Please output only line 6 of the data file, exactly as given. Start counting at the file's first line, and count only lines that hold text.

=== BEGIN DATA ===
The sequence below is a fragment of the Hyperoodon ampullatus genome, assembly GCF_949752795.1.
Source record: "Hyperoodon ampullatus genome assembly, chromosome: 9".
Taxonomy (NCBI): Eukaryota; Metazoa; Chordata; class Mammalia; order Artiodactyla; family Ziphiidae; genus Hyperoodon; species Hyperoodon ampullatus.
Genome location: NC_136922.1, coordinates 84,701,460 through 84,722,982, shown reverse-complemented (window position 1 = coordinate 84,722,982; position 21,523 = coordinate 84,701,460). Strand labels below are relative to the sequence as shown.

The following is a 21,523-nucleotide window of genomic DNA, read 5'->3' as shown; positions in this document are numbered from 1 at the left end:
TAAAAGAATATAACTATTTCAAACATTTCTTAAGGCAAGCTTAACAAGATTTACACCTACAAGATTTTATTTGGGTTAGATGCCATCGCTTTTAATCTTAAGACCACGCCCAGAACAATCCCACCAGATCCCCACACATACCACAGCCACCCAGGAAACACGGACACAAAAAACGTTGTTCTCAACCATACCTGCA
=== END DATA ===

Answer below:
TAAAAGAATATAACTATTTCAAACATTTCTTAAGGCAAGCTTAACAAGATTTACACCTACAAGATTTTATTTGGGTTAGATGCCATCGCTTTTAATCTTAAGACCACGCCCAGAACAATCCCACCAGATCCCCACACATACCACAGCCACCCAGGAAACACGGACACAAAAAACGTTGTTCTCAACCATACCTGCA